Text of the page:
Secretary to Government of the Federation Mr Boss Gida Mustapha last week inaugurated a 14-man committee on community policing. Chaired by Dr Amina Shamaki, a Federal Permanent Secretary, the committee is charged with the task of reviewing a study on insecurity done by the National Institute of Policy and Strategic Studies [NIPSS] with the title "Presidential Parley Report."
While inaugurating the committee, the SGF listed the causes of insecurity in Nigeria to include poor policy linkages, multiplicity and poor implementation of policies, centralized control of the police force, weak monitoring and evaluation mechanisms. Others that Mustapha itemised include poor application of technology and innovation, absence of integrated database to aid internal security management, poor budgetary allocation to the security sector and lack of confidence and trust in the country's security agencies.
The SGF acknowledged that as a result of insecurity, Nigerians have been clamouring for the return of State Police. He said, "The agitations have not abated since the coming on board of this administration and not even the resources deployed into tackling the various hydra-headed security challenges in the country coupled with the high level of successes recorded by this Government so far, has succeeded in dampening the agitations."
Government has taken the right step by the inauguration of the committee on community policing. It is a known fact that there is disconnect between the Nigeria Police Force and various communities that make up the country. This is because, as identified by the SGF, Nigerians do not trust the police with useful information about the activities of criminals and masterminds of crimes. Because those who commit crimes live in communities, the people can identify them. A classic example of how successful community policing could be is the situation in Borno State, where the establishment of the Civilian Joint Task Force turned the tide in the country's counter-insurgency strategy. These young men knew members of Boko Haram and they effectively supported the military in arresting and flushing out many of them from Maiduguri.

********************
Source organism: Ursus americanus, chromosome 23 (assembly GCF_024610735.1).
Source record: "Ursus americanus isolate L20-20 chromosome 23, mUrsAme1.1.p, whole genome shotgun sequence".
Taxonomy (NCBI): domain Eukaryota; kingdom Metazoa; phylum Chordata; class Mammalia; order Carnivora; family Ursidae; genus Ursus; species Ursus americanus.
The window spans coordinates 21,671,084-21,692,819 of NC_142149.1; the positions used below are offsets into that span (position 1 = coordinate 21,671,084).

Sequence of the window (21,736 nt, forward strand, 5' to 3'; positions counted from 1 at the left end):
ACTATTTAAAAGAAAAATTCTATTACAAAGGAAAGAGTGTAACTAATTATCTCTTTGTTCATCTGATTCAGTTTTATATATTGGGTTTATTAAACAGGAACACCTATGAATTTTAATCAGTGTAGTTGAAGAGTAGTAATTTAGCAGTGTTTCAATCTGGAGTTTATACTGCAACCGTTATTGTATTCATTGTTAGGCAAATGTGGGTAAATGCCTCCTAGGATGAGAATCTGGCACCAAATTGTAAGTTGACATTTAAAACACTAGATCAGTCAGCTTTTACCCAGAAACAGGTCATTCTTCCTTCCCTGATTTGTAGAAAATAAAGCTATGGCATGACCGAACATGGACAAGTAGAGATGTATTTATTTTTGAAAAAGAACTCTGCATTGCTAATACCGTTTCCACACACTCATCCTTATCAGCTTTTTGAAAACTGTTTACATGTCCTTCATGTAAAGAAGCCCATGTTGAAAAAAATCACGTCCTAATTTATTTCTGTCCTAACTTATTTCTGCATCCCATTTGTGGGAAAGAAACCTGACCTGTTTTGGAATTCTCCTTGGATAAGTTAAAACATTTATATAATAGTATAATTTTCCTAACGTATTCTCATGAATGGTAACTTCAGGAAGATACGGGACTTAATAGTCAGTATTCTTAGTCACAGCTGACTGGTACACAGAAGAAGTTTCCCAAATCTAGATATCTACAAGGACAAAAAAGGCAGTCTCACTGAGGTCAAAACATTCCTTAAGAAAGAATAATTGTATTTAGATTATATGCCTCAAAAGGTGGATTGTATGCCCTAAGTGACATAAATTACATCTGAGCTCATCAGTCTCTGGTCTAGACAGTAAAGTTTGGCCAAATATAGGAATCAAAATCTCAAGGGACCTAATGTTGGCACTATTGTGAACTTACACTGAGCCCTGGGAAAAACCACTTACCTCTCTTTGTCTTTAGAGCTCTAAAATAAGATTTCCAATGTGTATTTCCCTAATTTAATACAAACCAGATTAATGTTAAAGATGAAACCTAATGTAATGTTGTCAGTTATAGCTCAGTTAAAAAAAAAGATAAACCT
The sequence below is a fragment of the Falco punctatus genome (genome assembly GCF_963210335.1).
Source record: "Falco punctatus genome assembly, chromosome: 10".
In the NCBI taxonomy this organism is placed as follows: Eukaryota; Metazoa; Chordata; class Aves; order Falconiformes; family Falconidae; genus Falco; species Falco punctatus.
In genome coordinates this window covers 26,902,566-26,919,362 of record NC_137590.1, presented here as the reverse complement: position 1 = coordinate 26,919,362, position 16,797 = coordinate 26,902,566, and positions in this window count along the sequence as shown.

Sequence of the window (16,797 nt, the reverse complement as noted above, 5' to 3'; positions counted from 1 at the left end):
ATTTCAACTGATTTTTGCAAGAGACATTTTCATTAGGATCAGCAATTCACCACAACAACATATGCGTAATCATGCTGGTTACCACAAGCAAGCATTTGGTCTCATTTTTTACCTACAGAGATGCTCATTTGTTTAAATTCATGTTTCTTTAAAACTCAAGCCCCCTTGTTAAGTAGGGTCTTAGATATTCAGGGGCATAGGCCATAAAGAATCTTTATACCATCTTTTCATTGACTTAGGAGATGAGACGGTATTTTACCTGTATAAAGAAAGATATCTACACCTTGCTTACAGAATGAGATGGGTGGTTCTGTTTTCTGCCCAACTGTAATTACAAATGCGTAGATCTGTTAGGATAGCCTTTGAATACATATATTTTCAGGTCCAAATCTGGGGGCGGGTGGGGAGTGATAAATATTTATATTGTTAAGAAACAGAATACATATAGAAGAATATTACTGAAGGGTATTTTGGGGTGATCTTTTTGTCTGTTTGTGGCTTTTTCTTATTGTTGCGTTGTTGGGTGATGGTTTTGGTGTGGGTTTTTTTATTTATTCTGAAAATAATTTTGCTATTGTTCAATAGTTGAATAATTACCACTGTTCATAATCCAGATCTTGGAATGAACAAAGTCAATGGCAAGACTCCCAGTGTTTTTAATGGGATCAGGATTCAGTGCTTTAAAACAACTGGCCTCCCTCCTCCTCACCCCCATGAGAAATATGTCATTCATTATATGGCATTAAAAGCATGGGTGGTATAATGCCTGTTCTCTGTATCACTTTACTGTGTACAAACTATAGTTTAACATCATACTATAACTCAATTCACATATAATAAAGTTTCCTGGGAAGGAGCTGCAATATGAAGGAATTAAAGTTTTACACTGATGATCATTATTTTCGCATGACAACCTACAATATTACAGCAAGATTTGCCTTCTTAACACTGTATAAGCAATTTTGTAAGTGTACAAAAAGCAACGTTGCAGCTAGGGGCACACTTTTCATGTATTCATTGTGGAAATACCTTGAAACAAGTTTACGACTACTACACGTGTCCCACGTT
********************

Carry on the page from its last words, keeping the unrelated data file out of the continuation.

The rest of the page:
In the same vein, traditional rulers usually get information about those who engage in criminal activities in their domains. They debrief Village Heads, District Heads, youth groups and leaders of religious organisations to gather facts about criminal elements among them. The police would need to work closely with traditional institutions if they are to arrest crime. Most times, these rulers are helpless even if they know those involved in criminal activities in their domains because they do not trust security agencies well enough to give them such intelligence.
We call on the committee to do a good job by fashioning out good policies and measures that would help the police to earn the confidence of the people. The police cannot succeed in reducing or eradicating criminality in the country unless they get the buy in of various communities. It is as a result of the failure of the police to tame insecurity that vigilante groups have sprung up in all parts of the country, aiming to do the job of the police, but many of them do it wrongly. Some communities have taken measures that inch towards self-help, taking the law into their hands and even carrying out extra-judicial killings because they do not believe in the current security and judicial system. This is very unfortunate, and such trend should be reversed as soon as possible.
The reality in Nigeria today is that the current security architecture does not provide security for citizens, especially those who live in rural areas where there are hardly policemen. In their recommendations, this committee should strongly come up with practical steps to protect rural communities from the activities of bandits, kidnappers and armed robbers who operate freely without fear. All options should be looked into critically, including an improvement in the application of modern security technology and establishment of state police.